Article from ‘Together’ – A Baptist Union of Victoria Publication – August 2023
Every weekend, dozens of Baptist church members can be found barracking, setting up equipment, checking in with players or praying for their needs, as they chaplain teams from a wide range of sports across Victoria.
People like Pastor Mark Purser from Crossway Baptist Church and Pastor Adam Hince from Essendon Baptist Church help behind the scenes to keep teams and sports figures running by supporting their personal growth as they deal with stresses on and off the field.
As demand for chaplains is high, on September 10 (or an alternate date of their choice), churches across Victoria will host Sports Sunday, an event organised by Sports Chaplaincy Australia (SCA) to encourage more Christians to consider becoming accredited chaplains equipped with SCA’s training, ongoing support and insurance cover.
After retiring from his hockey and cricket career, Mark Purser was keen to remain involved in high level sport and invest in people’s lives pastorally. He has been a volunteer chaplain for Essendon Football Club for the past 6 years, and also at Adelaide Crows and Eastern Ranges Football Club for 5 years each.
He aims to allow his personal faith to inform the way he carries himself in the sports organisation as he relationally supports players and staff.
“Whether it is grief counselling, running a parent workshop, leading a wedding/funeral, kicking balls at training and helping on game day – it is a huge privilege to be invited into the club’s workspace and contribute. Breaking down those barriers that players/staff previously had of Christians and supporting them holistically is so encouraging.”
Mark said there were opportunities right across the community for sports chaplains.
“We regularly pray for opportunities and open doors to share our faith in our community. God is answering our prayers, the sporting doors are opening in our clubs right across the nation. Our churches need to wake up to the need and invitation that is before us. The conversations are profound and those pivotal moments to care for someone in a time of need are powerful and often life changing.
“I am a more well-rounded Christian and a more effective pastor as a result of my chaplaincy experience. The conversations are profound and those pivotal moments to care for someone in a time of need is powerful and often life changing.”
Becoming a chaplain had always appealed to Adam Hince because he knew other people in the role and, when he became a pastor, he wanted to also serve in avenues outside the church.
He has been chaplain to Cricket Victoria since 2001, easing into the role over several seasons working with predecessor, “legend” Barrie Sutton.
Adam attends training and matches, meets players one-on-one for a walk around Albert Part Lake or Junction Oval, and occasionally participates in group training sessions – “where I usually don’t say much!”
“When I meet players, we discuss life outside of cricket – which for elite athletes is a strange mix of complex, boring and balanced. There have been three significant deaths in my time as a chaplain, which represent both the ‘best’ and most difficult times in my role. Each has been a powerful reminder that sporting teams and church communities have a lot in common (the good bits and the bad bits). It’s why I think sports chaplaincy is a good space for followers of Jesus to be in. We actually understand a lot of the politics, culture and expectations better than most. At times of deep sadness, it seems chaplains offer something unique and helpful.”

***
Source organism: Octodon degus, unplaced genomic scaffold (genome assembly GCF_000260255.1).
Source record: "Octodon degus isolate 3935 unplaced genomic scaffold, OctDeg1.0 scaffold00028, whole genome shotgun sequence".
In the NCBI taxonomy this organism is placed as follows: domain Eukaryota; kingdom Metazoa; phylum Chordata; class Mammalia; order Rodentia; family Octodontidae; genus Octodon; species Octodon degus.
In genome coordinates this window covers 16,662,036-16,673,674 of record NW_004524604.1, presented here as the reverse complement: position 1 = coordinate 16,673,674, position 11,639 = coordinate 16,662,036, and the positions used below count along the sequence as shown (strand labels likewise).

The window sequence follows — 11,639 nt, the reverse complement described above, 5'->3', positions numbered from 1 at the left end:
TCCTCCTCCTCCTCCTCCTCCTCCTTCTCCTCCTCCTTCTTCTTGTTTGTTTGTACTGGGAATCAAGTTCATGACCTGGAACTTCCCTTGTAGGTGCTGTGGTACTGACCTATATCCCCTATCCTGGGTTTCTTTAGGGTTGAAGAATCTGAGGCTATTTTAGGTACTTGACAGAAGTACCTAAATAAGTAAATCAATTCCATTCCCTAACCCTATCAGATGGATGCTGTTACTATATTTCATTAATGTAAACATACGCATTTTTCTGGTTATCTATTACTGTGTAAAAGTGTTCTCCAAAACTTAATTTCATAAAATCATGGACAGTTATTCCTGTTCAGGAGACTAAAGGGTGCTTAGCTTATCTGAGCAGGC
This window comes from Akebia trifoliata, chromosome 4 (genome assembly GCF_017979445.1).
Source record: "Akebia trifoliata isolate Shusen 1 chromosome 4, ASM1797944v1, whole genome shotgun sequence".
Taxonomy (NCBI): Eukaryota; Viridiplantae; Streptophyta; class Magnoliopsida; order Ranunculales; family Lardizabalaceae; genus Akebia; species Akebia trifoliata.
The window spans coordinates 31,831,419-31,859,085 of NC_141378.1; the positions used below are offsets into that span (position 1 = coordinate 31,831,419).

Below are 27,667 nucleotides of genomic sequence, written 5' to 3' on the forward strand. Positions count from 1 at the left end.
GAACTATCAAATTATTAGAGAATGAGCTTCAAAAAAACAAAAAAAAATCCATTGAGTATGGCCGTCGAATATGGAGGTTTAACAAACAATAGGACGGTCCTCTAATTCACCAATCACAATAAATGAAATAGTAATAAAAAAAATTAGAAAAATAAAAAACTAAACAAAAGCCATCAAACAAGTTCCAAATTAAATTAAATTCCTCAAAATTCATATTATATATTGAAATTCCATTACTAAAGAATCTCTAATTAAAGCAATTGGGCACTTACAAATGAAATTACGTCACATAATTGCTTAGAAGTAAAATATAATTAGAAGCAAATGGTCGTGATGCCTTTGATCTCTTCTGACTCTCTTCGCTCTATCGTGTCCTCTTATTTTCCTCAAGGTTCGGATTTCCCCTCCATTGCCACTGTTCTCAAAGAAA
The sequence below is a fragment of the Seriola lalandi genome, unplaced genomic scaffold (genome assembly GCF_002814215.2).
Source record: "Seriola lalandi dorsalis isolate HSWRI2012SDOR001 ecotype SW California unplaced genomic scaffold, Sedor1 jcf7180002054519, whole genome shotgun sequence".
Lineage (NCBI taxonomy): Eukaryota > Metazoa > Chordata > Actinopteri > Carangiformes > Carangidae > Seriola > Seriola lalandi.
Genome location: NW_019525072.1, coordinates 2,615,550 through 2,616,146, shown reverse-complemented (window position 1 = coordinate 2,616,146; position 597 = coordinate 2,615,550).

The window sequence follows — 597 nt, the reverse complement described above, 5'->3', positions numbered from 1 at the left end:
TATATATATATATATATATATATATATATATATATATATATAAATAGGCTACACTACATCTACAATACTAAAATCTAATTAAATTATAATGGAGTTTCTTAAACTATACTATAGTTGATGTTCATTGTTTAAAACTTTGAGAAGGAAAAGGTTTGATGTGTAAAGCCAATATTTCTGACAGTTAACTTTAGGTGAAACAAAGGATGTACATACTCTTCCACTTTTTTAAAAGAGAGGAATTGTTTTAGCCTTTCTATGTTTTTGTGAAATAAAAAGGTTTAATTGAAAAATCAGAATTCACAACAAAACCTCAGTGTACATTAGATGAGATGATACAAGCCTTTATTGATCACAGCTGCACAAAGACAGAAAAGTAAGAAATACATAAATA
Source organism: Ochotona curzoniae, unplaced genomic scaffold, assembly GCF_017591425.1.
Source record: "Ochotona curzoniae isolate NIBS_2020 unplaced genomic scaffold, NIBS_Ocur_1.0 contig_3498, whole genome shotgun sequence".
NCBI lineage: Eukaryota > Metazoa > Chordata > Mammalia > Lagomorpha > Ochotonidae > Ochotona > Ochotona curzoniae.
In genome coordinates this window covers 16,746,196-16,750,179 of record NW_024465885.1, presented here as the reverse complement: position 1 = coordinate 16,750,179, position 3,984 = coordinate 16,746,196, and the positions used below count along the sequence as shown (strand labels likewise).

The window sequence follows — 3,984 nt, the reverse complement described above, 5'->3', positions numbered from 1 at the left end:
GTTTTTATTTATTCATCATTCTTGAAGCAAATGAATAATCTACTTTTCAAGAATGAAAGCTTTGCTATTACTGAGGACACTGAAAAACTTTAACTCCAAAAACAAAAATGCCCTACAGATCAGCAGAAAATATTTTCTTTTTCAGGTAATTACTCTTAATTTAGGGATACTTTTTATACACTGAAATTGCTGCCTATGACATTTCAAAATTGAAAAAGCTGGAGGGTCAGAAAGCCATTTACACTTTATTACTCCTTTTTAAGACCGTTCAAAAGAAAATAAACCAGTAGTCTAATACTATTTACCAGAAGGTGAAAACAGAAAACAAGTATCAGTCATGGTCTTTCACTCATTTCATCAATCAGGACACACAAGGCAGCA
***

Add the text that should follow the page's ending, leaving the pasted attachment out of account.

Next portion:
SCA Victoria and Tasmania coordinator, Luke Connaughton, said the need for sports chaplains was greater than the supply.
“Each week around 14 million Australians meet to play sport. Fields and courts across our country are packed with players and those cheering them on. Today, the sports club is one of the heartbeats of our community and we – the Church – are being invited to be there, to be present in all seasons. Our hope is that we would see a multitude of new chaplains identified, trained and sent into communities to represent the heart of Jesus.”
The best chaplains are people that “love Jesus and care about people”, Luke said. “You don’t have to love sport or be a ‘professional’ chaplain. Those that are already connected to a sports community, through their kids’ participation, or their own, are well placed.”
For Jess Suraci, the best thing about being a chaplain is building meaningful connections with people while sharing the faith and strength that only come from the Lord.
Jess became the chaplain at Taylors Lakes Football Club after receiving her SCA accreditation in 2014. She applied after watching her brother play rugby at representative level and witnessing the effects of two suicides that shook the community.
“I wanted to make sure that there was a formal option – people advocating for our young players who didn’t have support, advocating for parents that were not coping at home. I felt God was leading me to be that person.
“There is no way a person can do the work of a chaplain without their faith, and the strength, patience, wisdom and guidance that can only possibly come from the Lord. I know that for me, personally, planting myself firmly on the foundation of my faith is the only way I can continue to be effective.”